Antigen receptor genes and the evolution of a recombinase

Semin Immunol. 2004 Aug;16(4):245-56. doi: 10.1016/j.smim.2004.08.004.


Antigen receptor genes exist in the germline in a "split" configuration and are assembled in developing B and T lymphocytes by V(D)J recombination. This site-specific recombination reaction is initiated by a complex containing the RAG1 and RAG2 proteins and completed by general DNA repair factors. RAG1 and RAG2, like the adaptive immune system itself, are found exclusively in jawed vertebrates, and are thought to have entered the vertebrate genome by horizontal transmission as components of a transposable element. This review discusses the structure of antigen receptor genes and the mechanisms by which they are assembled and diversified, and then goes on to consider the evolutionary implications of the arrival of the hypothetical "RAG transposon".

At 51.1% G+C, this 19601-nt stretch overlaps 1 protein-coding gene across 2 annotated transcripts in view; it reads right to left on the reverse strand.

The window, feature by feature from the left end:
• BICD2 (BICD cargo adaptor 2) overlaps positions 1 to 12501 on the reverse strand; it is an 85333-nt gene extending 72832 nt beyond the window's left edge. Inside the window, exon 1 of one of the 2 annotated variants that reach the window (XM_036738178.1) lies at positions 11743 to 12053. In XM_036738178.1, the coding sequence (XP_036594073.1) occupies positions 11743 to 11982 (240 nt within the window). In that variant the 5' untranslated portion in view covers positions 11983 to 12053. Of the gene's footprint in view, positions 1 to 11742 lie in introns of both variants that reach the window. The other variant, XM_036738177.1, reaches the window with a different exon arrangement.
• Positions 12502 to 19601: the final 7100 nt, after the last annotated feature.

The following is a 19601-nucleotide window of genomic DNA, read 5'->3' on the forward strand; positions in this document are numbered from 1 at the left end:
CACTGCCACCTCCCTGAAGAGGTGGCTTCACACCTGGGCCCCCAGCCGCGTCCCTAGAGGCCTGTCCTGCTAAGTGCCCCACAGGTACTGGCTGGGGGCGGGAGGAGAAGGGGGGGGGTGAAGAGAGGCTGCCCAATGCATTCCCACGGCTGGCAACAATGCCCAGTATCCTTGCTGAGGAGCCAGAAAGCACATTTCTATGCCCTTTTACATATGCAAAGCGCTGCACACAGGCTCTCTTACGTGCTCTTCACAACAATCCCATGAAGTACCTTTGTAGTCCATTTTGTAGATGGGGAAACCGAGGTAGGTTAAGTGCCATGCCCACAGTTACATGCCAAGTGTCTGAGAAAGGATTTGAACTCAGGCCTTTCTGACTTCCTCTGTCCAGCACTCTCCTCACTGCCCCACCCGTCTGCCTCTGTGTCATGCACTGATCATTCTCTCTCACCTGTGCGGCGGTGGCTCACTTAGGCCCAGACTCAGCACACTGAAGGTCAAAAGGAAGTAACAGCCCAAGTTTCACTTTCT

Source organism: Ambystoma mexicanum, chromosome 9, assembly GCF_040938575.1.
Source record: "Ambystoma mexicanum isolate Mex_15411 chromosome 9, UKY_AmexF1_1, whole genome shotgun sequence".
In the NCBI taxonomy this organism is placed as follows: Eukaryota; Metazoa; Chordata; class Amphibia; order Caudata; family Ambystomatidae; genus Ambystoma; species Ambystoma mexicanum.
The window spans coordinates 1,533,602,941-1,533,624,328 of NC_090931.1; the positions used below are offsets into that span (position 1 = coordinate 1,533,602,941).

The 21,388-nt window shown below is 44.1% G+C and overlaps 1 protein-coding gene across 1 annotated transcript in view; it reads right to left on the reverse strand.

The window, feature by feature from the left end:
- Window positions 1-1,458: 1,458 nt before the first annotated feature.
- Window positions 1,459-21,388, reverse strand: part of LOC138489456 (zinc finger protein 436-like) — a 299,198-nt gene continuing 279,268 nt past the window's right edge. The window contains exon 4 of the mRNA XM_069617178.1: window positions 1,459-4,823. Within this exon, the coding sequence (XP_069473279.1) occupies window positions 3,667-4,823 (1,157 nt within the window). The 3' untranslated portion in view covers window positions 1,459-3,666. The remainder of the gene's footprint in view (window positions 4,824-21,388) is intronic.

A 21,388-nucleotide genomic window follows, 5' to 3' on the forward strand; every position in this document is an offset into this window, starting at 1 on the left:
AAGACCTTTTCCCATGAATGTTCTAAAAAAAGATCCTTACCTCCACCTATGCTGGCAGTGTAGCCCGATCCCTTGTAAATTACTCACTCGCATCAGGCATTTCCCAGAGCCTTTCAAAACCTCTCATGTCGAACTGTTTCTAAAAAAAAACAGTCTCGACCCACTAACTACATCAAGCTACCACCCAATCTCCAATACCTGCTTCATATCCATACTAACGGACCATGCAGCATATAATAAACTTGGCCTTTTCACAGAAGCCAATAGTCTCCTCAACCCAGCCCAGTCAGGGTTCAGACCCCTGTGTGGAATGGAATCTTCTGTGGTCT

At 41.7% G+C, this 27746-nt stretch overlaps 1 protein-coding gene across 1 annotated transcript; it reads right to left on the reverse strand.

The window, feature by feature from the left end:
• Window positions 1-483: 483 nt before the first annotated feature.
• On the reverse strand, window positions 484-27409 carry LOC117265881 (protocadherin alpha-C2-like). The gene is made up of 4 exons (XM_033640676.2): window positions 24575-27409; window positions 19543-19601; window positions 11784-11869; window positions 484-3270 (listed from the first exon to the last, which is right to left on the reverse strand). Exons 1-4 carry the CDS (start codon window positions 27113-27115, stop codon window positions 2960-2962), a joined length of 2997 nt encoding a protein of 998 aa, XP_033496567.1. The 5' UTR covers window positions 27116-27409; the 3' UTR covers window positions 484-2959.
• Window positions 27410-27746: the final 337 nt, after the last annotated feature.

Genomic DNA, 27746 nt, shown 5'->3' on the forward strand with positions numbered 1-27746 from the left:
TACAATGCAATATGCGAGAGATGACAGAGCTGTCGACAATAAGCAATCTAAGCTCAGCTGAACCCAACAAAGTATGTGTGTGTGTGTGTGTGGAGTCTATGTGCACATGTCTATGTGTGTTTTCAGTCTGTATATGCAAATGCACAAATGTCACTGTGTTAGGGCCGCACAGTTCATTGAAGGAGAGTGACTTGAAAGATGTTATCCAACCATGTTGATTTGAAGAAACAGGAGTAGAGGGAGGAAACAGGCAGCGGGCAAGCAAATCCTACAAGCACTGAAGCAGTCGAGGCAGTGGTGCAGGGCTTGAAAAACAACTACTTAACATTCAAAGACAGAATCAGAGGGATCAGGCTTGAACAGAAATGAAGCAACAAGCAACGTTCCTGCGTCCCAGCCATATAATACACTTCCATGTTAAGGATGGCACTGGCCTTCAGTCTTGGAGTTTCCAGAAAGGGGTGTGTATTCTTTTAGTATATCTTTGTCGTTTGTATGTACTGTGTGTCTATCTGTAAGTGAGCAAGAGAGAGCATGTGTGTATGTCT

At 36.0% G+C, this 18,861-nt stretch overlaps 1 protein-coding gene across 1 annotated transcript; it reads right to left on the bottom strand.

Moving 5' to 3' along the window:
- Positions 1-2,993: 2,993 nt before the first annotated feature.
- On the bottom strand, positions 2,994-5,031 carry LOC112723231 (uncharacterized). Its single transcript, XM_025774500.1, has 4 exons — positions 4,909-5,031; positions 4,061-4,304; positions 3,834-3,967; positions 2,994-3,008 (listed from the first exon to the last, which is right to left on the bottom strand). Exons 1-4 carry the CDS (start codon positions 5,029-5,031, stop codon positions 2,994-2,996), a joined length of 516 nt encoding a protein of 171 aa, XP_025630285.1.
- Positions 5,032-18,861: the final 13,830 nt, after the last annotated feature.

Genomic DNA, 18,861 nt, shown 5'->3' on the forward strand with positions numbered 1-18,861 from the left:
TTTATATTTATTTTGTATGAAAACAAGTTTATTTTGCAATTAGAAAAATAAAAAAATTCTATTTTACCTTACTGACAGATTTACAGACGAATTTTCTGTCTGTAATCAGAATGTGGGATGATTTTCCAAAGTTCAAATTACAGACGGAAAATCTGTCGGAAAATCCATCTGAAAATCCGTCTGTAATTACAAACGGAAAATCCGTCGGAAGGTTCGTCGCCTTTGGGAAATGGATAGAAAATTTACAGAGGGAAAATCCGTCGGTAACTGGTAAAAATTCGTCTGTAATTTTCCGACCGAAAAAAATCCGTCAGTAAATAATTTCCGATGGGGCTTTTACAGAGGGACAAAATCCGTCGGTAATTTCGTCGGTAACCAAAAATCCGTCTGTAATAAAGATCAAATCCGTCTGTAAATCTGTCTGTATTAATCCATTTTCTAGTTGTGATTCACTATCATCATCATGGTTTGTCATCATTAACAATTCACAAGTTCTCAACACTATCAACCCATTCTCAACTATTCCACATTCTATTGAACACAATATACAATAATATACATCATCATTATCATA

Publication types

  • Research Support, U.S. Gov't, P.H.S.
  • Review

MeSH terms

  • Animals
  • DNA Repair / physiology
  • DNA-Binding Proteins / genetics
  • DNA-Binding Proteins / physiology*
  • Evolution, Molecular*
  • Gene Rearrangement*
  • Genes, Immunoglobulin*
  • Genes, T-Cell Receptor*
  • Homeodomain Proteins / genetics
  • Homeodomain Proteins / physiology*
  • Recombinases / genetics
  • Recombinases / physiology
  • Transposases / genetics
  • Transposases / physiology
  • Vertebrates / genetics
  • Vertebrates / immunology*


  • DNA-Binding Proteins
  • Homeodomain Proteins
  • Recombinases
  • V(D)J recombination activating protein 2
  • RAG-1 protein
  • Transposases